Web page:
The committee will not make decisions or offer opinions, Meyer said. The town board will decide when and if to hold a referendum after receiving the report, though Meyer recommends a September referendum, he said.
Here are some of the questions the committee will answer, according to the memo:
-- What is the annual net cost of the town police department and municipal court for each of the last four years?
-- How many hours has the police department dedicated annually to serving the town? How many of these are patrol hours?
-- What days of the week and times of day do officers patrol? How much time do they spend on tasks assigned by the town chairman, and how much time do they spend in response to calls from residents?
-- What other functions does the police chief perform? What alternatives does the town have for these functions?
-- What costs would the town incur for increased patrolling from the Rock County Sheriff’s Department?
-- What options does the town have to address town ordinance violations? What do these options cost?
How much does the police department cost?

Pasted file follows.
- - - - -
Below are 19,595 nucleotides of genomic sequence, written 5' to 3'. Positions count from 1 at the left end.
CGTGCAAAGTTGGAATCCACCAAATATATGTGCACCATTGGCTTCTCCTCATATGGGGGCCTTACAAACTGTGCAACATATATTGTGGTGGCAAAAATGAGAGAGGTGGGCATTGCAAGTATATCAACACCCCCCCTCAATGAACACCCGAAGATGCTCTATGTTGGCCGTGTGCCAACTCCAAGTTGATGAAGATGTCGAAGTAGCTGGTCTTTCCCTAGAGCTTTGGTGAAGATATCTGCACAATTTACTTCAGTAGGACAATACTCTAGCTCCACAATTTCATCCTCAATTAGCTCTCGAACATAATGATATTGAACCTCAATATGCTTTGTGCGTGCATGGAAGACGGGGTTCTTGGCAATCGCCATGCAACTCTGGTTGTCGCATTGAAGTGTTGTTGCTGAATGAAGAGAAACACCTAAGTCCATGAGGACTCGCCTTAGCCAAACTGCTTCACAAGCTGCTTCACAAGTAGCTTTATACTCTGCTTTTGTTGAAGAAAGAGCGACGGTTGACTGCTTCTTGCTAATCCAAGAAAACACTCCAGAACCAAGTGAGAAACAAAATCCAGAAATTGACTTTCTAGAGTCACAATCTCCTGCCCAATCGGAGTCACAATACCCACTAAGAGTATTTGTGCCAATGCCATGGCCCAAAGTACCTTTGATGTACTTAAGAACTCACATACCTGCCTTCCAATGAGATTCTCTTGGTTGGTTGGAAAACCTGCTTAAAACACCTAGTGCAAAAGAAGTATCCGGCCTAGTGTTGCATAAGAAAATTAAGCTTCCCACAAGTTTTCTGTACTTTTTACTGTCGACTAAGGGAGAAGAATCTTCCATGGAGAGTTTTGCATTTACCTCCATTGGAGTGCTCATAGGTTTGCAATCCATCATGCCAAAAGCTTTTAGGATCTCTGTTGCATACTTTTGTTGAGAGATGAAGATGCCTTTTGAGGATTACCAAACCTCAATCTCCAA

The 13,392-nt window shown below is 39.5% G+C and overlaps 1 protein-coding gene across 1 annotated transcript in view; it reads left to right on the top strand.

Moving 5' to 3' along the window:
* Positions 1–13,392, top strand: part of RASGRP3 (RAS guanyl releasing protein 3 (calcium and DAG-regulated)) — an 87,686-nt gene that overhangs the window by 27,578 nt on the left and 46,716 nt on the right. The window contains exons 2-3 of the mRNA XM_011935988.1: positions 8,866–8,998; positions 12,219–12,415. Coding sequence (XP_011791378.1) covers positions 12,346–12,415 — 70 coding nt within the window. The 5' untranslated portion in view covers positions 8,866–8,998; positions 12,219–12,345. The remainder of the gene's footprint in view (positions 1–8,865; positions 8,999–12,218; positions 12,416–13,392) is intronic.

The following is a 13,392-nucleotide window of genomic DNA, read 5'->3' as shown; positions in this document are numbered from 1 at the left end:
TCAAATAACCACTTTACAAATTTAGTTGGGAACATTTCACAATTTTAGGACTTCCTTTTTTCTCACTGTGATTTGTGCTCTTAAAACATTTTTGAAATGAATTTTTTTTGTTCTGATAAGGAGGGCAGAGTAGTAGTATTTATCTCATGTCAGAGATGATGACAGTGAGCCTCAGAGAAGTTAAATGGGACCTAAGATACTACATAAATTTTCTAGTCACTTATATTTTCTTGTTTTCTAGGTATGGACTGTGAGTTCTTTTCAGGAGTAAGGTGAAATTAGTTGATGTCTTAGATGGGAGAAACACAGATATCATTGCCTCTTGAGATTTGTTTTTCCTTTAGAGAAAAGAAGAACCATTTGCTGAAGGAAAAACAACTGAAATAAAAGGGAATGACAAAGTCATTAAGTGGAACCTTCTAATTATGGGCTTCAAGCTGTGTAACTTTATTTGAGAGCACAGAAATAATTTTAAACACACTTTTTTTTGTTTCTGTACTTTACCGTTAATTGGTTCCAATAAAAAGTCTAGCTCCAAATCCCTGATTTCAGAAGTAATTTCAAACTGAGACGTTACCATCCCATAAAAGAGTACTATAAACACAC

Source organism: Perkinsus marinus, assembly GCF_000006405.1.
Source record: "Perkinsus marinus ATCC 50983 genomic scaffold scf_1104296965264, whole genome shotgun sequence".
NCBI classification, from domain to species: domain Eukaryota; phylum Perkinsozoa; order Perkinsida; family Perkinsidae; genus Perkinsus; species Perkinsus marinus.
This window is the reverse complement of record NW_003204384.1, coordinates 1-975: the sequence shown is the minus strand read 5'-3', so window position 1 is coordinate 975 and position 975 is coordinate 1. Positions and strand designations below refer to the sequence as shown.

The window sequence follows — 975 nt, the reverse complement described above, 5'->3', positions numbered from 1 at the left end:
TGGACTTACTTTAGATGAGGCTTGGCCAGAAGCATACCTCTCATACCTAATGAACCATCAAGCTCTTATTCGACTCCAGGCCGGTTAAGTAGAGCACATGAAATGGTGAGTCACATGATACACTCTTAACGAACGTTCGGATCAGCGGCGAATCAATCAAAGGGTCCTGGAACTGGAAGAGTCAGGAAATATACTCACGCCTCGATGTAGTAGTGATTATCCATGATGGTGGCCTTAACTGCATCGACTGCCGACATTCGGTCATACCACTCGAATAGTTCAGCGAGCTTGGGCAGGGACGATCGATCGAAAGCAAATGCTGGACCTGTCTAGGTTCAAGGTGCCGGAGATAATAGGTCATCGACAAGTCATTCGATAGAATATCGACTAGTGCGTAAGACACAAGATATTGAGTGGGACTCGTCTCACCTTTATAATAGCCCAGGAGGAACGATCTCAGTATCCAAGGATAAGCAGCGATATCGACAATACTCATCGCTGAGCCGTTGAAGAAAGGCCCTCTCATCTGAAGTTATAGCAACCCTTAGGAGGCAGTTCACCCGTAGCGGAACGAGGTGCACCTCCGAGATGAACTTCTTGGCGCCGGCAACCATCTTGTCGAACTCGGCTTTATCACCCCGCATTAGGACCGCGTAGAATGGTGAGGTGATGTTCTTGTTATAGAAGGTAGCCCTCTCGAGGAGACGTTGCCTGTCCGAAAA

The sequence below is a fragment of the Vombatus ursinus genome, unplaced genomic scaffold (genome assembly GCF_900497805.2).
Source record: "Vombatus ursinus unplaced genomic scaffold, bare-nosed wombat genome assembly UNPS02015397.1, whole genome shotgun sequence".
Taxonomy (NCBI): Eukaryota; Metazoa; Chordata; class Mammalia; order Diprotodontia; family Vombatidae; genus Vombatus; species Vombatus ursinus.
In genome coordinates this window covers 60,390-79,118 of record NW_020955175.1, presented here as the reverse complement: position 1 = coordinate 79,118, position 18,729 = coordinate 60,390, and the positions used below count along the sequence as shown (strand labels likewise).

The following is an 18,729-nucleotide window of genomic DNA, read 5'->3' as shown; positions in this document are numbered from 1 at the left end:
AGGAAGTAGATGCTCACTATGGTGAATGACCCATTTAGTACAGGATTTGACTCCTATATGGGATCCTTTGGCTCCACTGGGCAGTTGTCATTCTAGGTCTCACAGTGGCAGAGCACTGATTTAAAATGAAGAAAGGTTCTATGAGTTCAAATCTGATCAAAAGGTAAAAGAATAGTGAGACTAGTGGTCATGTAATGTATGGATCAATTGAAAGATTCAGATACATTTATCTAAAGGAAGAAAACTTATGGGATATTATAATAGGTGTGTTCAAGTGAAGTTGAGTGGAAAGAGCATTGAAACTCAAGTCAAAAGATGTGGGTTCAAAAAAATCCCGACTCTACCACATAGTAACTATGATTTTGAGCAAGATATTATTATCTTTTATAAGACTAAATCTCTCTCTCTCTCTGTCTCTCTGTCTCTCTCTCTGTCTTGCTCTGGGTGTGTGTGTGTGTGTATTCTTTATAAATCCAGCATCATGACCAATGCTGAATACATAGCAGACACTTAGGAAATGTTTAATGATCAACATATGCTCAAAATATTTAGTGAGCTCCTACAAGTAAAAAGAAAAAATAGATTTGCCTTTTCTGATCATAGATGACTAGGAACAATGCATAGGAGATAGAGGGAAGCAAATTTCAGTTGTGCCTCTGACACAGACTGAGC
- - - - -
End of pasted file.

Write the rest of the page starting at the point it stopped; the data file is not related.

Town of Milton Supervisor Sue Gavigan estimates that the town spent about $9,000 more than it took in on its police department and court system in 2007.
Chief Tom Kunkel puts the number at just over $3,000.
Who is right? That depends on what numbers you use.
According to the town’s 2007 revenue and expenditure statement, the town spent $20,593 on its police department and $17,372 on its court for a total of $37,965.
It took in $33,986 in fines and $810 in a state law enforcement grant, totaling $34,796.
Thus, the town spent $3,169 more than it took in.
But the police department entry doesn’t include the cost of insurance, vehicle depreciation or the police department phone line at town hall dedicated to the department, Gavigan said.
Insurance costs are a separate line on the town’s financial statement.
The town spent a total of $3,161 in law enforcement insurance in 2007, said Rob Krohlow, account executive with The Horton Insurance Group. That includes:
-- $540 for worker compensation insurance.
-- $1,171 for auto insurance.
-- $1,375 for liability insurance.
-- $75 for portable equipment insurance.
That brings the total expenditures to $41,126, which is $6,330 more than the town took in.
Gavigan estimates with vehicle depreciation and the phone line, the difference is more like $9,000.
“It sounds like a small amount—$9,000 is a small amount—but $9,000 in four years is (almost) $40,000,” she said.